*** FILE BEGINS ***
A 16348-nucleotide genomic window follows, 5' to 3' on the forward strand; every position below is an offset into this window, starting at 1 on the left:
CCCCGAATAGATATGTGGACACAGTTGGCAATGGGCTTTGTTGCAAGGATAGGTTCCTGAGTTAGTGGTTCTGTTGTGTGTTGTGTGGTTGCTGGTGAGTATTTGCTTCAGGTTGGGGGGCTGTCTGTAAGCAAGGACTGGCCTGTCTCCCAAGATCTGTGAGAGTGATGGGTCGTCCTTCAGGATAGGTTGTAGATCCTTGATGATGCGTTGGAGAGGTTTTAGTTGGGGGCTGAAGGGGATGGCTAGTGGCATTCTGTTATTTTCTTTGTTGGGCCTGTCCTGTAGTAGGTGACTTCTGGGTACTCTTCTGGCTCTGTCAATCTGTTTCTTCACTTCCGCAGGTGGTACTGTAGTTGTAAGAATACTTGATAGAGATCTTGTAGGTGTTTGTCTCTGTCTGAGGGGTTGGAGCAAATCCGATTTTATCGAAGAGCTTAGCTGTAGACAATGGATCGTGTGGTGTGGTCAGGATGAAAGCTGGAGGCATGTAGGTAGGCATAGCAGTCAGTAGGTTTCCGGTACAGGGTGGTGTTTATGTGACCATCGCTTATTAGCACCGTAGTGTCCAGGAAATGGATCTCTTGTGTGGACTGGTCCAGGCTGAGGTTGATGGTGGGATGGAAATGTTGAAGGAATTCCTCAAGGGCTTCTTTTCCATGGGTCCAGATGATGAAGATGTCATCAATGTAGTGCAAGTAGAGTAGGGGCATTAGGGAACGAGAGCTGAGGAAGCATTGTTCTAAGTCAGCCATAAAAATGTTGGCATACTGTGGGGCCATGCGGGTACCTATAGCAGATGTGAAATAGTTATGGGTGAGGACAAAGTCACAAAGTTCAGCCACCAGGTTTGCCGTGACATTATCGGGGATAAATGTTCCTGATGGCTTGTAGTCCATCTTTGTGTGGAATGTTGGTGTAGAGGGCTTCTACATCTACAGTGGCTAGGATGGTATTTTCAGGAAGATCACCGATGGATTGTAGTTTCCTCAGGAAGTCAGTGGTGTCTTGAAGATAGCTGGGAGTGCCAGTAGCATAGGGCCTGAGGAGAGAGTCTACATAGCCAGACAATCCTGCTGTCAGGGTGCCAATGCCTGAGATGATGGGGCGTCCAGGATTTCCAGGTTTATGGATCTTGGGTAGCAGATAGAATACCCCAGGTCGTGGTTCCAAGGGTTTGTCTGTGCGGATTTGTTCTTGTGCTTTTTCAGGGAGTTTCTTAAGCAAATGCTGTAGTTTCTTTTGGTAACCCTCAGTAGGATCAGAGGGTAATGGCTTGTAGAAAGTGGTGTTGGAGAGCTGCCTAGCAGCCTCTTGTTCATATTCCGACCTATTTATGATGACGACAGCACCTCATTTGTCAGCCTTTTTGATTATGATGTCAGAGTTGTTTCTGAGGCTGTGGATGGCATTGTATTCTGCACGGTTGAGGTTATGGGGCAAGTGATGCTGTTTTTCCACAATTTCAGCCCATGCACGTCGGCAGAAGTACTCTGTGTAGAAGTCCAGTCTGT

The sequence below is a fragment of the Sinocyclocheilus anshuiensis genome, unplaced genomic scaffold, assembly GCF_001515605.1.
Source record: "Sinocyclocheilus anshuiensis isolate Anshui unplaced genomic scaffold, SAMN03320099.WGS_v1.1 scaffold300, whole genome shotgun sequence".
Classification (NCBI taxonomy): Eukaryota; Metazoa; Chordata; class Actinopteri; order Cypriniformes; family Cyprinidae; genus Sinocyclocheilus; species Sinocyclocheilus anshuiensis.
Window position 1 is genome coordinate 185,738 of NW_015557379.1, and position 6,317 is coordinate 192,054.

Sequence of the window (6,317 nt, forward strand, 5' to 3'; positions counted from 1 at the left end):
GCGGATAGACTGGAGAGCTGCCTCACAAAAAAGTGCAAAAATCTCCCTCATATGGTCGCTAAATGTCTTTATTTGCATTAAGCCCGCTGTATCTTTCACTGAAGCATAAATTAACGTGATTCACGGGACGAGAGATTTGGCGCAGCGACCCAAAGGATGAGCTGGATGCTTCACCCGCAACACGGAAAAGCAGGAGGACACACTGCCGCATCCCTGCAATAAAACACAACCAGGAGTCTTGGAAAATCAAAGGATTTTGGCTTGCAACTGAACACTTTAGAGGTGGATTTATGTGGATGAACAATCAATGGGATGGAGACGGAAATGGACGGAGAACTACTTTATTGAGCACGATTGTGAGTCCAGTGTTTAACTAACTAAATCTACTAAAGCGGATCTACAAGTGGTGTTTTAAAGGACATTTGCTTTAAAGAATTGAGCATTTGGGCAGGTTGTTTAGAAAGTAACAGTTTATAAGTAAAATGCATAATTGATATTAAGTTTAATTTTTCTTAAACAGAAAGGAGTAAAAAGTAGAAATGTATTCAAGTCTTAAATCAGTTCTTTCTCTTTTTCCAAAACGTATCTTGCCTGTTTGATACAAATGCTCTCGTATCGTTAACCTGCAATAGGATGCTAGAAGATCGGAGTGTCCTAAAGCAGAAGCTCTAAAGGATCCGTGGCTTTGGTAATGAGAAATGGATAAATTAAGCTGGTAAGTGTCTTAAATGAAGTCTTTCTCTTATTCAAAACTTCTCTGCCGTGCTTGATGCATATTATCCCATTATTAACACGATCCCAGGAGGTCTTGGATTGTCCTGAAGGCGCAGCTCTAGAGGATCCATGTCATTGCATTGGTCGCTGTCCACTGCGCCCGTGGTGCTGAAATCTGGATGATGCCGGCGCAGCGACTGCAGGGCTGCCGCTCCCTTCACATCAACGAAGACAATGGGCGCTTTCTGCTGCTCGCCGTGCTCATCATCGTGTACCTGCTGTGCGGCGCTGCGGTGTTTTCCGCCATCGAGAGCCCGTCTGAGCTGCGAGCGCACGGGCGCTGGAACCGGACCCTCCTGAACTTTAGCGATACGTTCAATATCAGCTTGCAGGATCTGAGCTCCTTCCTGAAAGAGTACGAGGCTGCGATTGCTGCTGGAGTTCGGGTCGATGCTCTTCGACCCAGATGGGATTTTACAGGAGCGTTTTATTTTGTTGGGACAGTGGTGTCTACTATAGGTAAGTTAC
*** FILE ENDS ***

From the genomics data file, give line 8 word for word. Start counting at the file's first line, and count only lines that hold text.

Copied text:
GCGGATAGACTGGAGAGCTGCCTCACAAAAAAGTGCAAAAATCTCCCTCATATGGTCGCTAAATGTCTTTATTTGCATTAAGCCCGCTGTATCTTTCACTGAAGCATAAATTAACGTGATTCACGGGACGAGAGATTTGGCGCAGCGACCCAAAGGATGAGCTGGATGCTTCACCCGCAACACGGAAAAGCAGGAGGACACACTGCCGCATCCCTGCAATAAAACACAACCAGGAGTCTTGGAAAATCAAAGGATTTTGGCTTGCAACTGAACACTTTAGAGGTGGATTTATGTGGATGAACAATCAATGGGATGGAGACGGAAATGGACGGAGAACTACTTTATTGAGCACGATTGTGAGTCCAGTGTTTAACTAACTAAATCTACTAAAGCGGATCTACAAGTGGTGTTTTAAAGGACATTTGCTTTAAAGAATTGAGCATTTGGGCAGGTTGTTTAGAAAGTAACAGTTTATAAGTAAAATGCATAATTGATATTAAGTTTAATTTTTCTTAAACAGAAAGGAGTAAAAAGTAGAAATGTATTCAAGTCTTAAATCAGTTCTTTCTCTTTTTCCAAAACGTATCTTGCCTGTTTGATACAAATGCTCTCGTATCGTTAACCTGCAATAGGATGCTAGAAGATCGGAGTGTCCTAAAGCAGAAGCTCTAAAGGATCCGTGGCTTTGGTAATGAGAAATGGATAAATTAAGCTGGTAAGTGTCTTAAATGAAGTCTTTCTCTTATTCAAAACTTCTCTGCCGTGCTTGATGCATATTATCCCATTATTAACACGATCCCAGGAGGTCTTGGATTGTCCTGAAGGCGCAGCTCTAGAGGATCCATGTCATTGCATTGGTCGCTGTCCACTGCGCCCGTGGTGCTGAAATCTGGATGATGCCGGCGCAGCGACTGCAGGGCTGCCGCTCCCTTCACATCAACGAAGACAATGGGCGCTTTCTGCTGCTCGCCGTGCTCATCATCGTGTACCTGCTGTGCGGCGCTGCGGTGTTTTCCGCCATCGAGAGCCCGTCTGAGCTGCGAGCGCACGGGCGCTGGAACCGGACCCTCCTGAACTTTAGCGATACGTTCAATATCAGCTTGCAGGATCTGAGCTCCTTCCTGAAAGAGTACGAGGCTGCGATTGCTGCTGGAGTTCGGGTCGATGCTCTTCGACCCAGATGGGATTTTACAGGAGCGTTTTATTTTGTTGGGACAGTGGTGTCTACTATAGGTAAGTTAC